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Durbrow v. Chesley

Court of Appeal of California, Third District
Dec 31, 1913
23 Cal.App. 627 (Cal. Ct. App. 1913)


Civ. No. 1198.

December 31, 1913.

APPEAL from an order of the Superior Court of Butte County vacating a default judgment. H. D. Gregory, Judge.

The facts are stated in the opinion of the court.

J. R. King, and Carleton Gray, for Appellant.

E. J. Corkin, for Respondent.

The respondent presents this motion to dismiss the appeal in this action from an order setting aside and vacating a judgment entered upon the default of said respondent in failing to answer the complaint within the time required by law after service upon him of the summons and a copy of said complaint.

The notice of motion states that the same "will be made upon affidavit served herewith, and on all the proceedings and pleadings in this action."

The affidavit, in substance, declares that several actions relating to the subject matter of the present action were and are pending in the superior court of Butte County, to wit: Action No. 6435, wherein one Joseph L. Wilson is the plaintiff, and one J. P. Chesley is the defendant; action No. 6441, in which one William Durbrow is the plaintiff and said J. P. Chesley is the defendant, and action No. 6442, wherein said J. P. Chesley is the plaintiff and said William Durbrow, said Joseph L. Wilson and one B. F. Johnson are the defendants; that, since the perfection of the present appeal, the said superior court of Butte County "has made an order that the three said actions be consolidated in one action"; that said order was made on the twenty-seventh day of October, 1913, "and that since the consolidation of said actions, this appeal has no significance and therefore could have no legal effect, its purpose having been abrogated by the consolidation."

There is no merit in this motion.

In the first place, it is to be observed that it does not clearly appear from the affidavit that the action involved in the present appeal is one of the several actions which were consolidated by the order of the court; but, assuming that this action is one of the three so consolidated, the order of consolidation could not have the effect upon this appeal claimed for it by counsel, for no proposition is better settled than that after the taking and perfecting of an appeal to the supreme or appellate courts from a judgment or an order rendered or made by the superior court in an action, the latter tribunal loses jurisdiction to make any order or to carry out any proceedings in such action which would have the effect of vitiating the appeal or preventing the review of all alleged errors brought up by a duly prepared and authenticated record. "By the appeal from the order denying a new trial, the subject matter of that order was removed from the superior court, and while the appeal was pending that court had no jurisdiction to change the order" ( People v. Mayne, 118 Cal. 516, [62 Am. St. Rep. 256, 50 P. 654]), or, it may be added, to make any other order or to do any act in the case materially affecting the order appealed from. And so it is true of a judgment or any appealable order from which an appeal has been taken. (See Hayne on New Trial and Appeal, p. 1216, et seq.) As is said by the author of that very excellent work: "While the cause is pending in the higher court, the effect of a perfected appeal is to preserve the rights of the parties to the controversy in the same condition as when the appeal was perfected. The status quo is preserved. The fruits of the litigation are guaranteed to the successful party, . . . Were it otherwise, few appeals would ever be prosecuted. The functions of the appellate jurisdiction would be rendered nugatory; for if those fruits were subject to be consumed by his adversary, pending the prosecution of his appeal, there would be no advantage in such prosecution." In other words and in brief, the remedy by appeal cannot be denied to an aggrieved party dissatisfied with the judgment or the order appealed from by an act of the trial court in the action, at the behest or on the motion of the respondent, after an appeal has been taken and is pending.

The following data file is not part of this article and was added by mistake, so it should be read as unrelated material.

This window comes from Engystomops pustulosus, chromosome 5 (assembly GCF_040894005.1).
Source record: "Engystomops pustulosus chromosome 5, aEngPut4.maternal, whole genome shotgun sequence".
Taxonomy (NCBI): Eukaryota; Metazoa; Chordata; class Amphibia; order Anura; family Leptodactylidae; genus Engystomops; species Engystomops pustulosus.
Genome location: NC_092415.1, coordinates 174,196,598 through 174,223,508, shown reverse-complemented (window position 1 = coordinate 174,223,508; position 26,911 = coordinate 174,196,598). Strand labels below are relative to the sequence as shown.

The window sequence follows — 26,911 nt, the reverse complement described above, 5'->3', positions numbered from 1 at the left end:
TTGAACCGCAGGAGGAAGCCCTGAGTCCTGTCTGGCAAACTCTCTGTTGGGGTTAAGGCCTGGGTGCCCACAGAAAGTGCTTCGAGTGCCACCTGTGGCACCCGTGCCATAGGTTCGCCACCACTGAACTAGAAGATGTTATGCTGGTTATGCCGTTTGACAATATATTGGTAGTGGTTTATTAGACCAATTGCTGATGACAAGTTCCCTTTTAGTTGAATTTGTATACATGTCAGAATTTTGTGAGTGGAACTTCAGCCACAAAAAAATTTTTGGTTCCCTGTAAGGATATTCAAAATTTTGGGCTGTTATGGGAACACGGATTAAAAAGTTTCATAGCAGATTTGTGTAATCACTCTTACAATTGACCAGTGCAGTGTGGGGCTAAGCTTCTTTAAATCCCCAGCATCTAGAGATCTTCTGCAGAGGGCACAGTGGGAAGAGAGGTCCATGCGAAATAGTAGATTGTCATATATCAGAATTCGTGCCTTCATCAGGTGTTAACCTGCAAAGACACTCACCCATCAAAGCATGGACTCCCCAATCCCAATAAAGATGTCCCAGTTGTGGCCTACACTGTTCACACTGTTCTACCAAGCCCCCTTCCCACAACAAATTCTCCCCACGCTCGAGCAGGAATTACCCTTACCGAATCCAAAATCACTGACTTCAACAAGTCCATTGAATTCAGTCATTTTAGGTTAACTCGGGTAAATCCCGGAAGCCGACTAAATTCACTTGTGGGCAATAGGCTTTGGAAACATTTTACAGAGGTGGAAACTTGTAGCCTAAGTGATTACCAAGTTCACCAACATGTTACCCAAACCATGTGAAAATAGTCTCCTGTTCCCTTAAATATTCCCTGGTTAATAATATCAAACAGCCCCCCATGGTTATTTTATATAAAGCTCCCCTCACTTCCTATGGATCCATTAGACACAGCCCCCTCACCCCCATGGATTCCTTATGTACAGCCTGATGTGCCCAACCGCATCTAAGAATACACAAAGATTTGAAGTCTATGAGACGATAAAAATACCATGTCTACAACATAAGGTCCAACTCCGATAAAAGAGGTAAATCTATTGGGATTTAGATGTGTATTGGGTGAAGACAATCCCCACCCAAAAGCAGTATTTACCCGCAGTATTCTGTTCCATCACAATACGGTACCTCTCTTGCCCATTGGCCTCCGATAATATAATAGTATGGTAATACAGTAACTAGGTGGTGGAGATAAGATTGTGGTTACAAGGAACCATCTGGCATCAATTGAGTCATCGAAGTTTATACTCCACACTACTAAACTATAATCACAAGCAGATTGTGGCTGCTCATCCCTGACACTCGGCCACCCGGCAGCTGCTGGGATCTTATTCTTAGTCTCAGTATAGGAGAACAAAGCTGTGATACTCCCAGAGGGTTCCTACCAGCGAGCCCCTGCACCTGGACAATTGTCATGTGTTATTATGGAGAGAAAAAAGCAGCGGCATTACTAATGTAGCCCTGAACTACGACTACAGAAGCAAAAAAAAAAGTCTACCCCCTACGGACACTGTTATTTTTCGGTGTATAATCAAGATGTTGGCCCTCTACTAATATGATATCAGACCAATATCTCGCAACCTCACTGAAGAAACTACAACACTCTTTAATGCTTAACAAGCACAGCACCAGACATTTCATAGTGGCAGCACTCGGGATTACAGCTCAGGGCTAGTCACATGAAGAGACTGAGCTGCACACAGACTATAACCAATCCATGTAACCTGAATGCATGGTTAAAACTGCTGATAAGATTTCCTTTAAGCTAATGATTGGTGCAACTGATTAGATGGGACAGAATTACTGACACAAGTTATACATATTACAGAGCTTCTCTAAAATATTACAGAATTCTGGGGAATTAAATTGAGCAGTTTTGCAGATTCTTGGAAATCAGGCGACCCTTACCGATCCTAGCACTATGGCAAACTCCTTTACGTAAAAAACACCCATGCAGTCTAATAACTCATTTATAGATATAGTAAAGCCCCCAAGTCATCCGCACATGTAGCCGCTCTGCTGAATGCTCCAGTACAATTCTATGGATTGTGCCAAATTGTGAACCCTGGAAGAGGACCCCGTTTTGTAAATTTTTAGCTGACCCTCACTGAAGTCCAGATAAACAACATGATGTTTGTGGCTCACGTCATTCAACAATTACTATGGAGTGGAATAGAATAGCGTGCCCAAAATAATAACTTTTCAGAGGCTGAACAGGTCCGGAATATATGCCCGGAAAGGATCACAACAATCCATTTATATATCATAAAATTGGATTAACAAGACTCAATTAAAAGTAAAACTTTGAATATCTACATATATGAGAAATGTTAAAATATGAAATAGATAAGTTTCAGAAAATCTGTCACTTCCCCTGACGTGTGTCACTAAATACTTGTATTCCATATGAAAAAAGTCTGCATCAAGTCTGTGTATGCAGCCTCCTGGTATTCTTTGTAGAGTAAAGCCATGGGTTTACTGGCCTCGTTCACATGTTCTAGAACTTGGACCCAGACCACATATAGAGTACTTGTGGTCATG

No reason has been disclosed justifying an order dismissing the appeal, and the motion to dismiss the same is, therefore, denied.

Chipman, P. J., and Burnett, J., concurred.

Summaries of

Durbrow v. Chesley

Court of Appeal of California, Third District
Dec 31, 1913
23 Cal.App. 627 (Cal. Ct. App. 1913)
Case details for

Durbrow v. Chesley

Case Details

Full title:WILLIAM DURBROW, Appellant, v. J. P. CHESLEY, Respondent

Court:Court of Appeal of California, Third District

Date published: Dec 31, 1913


23 Cal.App. 627 (Cal. Ct. App. 1913)
138 P. 917

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